San Francisco salon reopens its doors

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After a major restoration, the 18th-century French period room is ready to receive visitors again

By Jori Finkel. Conservation, Issue 256, April 2014
Published online: 03 April 2014

Conservators have finished restoring the Neo-Classical Salon Doré, which started life in Saint-Germain-des-Prés

Last year, visitors to the Legion of Honor in San Francisco could peer through a large window to watch the restoration of an 18th-century Neo-Classical French period room known as the Salon Doré. They could see conservators cleaning gilded surfaces or a master carver recreating missing sections of wood panelling.

Not as easy to see, however, were the many transatlantic collaborations that helped to shape the project, which culminates in the room’s reopening on 5 April. Martin Chapman, the museum’s curator of European decorative arts and sculpture, who previously worked for London’s Victoria and Albert Museum, was behind the undertaking. He travelled to Europe a dozen times on research and buying trips, drawing on a network of scholars and dealers.

When Chapman arrived at the Fine Arts Museums of San Francisco, which includes the Legion and De Young museums, in 2006, the Salon Doré was more of “a study room set up with French furniture—not true to how such a grand room was meant to function”, he says. “The quality of the room was evident, but since it was first installed, it had been moved around so many times; seven iterations, two of them here at the museum.” (It is now three at the museum.) He decided to restore the room to a state that would better reflect its original functions.

A room fit for a duchess

One of Chapman’s first priorities was determining the Salon Doré’s provenance. When the room reached California in the 1950s, it was believed to have come from the Hôtel de Crillon in Paris. But research revealed that it was originally installed in 1781 in the Hôtel de la Trémoille on the rue Saint-Dominique in the city’s Saint-Germain-des-Prés area, where it was a salon de compagnie or formal receiving room for the duchess of Trémoille. A century later, when the building was demolished to make way for Haussmann’s grand boulevards, the room was moved to the Hôtel d’Humières. From there, it travelled to New York, arriving in the Upper East Side mansion of the banker and art patron Otto Kahn and then the showroom of the Duveen Brothers art dealership, before making its journey further west.

A key moment in the room’s restoration came in 2012, when Xavier Bonnet, a French upholsterer and PhD candidate at the University of Paris, found the original inventory in the French capital’s Archives Nationales. “We were quite far into our work and were planning on cream walls and crimson upholstery, based on other duchal salons in Paris,” Chapman says. “Then we learned from the inventory that the walls were grey—my idea of hell—and the upholstery was blue and white.”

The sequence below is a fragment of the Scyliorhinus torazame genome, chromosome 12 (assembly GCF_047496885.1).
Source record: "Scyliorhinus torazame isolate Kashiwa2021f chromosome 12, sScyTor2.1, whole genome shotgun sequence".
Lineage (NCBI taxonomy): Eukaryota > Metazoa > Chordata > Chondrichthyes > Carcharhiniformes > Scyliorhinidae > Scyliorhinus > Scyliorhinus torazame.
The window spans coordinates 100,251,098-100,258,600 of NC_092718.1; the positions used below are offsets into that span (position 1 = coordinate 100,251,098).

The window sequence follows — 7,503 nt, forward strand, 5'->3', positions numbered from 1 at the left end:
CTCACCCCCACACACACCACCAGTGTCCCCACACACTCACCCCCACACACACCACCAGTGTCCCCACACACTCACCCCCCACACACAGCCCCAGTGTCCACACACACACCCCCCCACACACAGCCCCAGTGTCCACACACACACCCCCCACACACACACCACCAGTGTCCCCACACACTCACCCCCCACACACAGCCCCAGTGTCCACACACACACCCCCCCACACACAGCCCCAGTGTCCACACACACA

To determine the particular shade of blue, Chapman and Bonnet visited the Musées des Tissus et des Arts Décoratifs in Lyon to look at hues used the 1780s. They chose a medium blue with a hint of teal, and Bonnet used the colour when he made the curtains and the upholstery for the chairs.

Most of the pieces used in the re-creation of the salon are from the Legion of Honor’s collection, including the furniture, a chandelier and three Sèvres vases that have been placed on the mantelpiece. Other objects came from Parisian antiques dealers, including Pierre-Olivier Chanel, who gave a large mirror; the museum also bought a console from Galerie Kraemer and six chairs from Galerie J. Kugel. The French dealer Benjamin Steinitz advised on lighting and oversaw the Paris-based restoration work, including the creation of extra armchairs to complete the set. He also donated parquet floors.

Chapman says the decision to mix newer objects with period pieces fits the ethos of the project, which emphasises the architectural integrity of the room, with its extensive boiserie or wood panelling. “Period rooms have been a part of American museum culture since the early 20th century, but most of those rooms are backdrops for showing off the furniture.” This is the opposite, he says. “Our priority was getting furniture to fit into the agenda of the boiserie.”

To determine the particular shade of blue used in the upholstery, Chapman and Bonnet visited the Musées des Tissus et des Arts Décoratifs in Lyon to look at hues used in the 1780s

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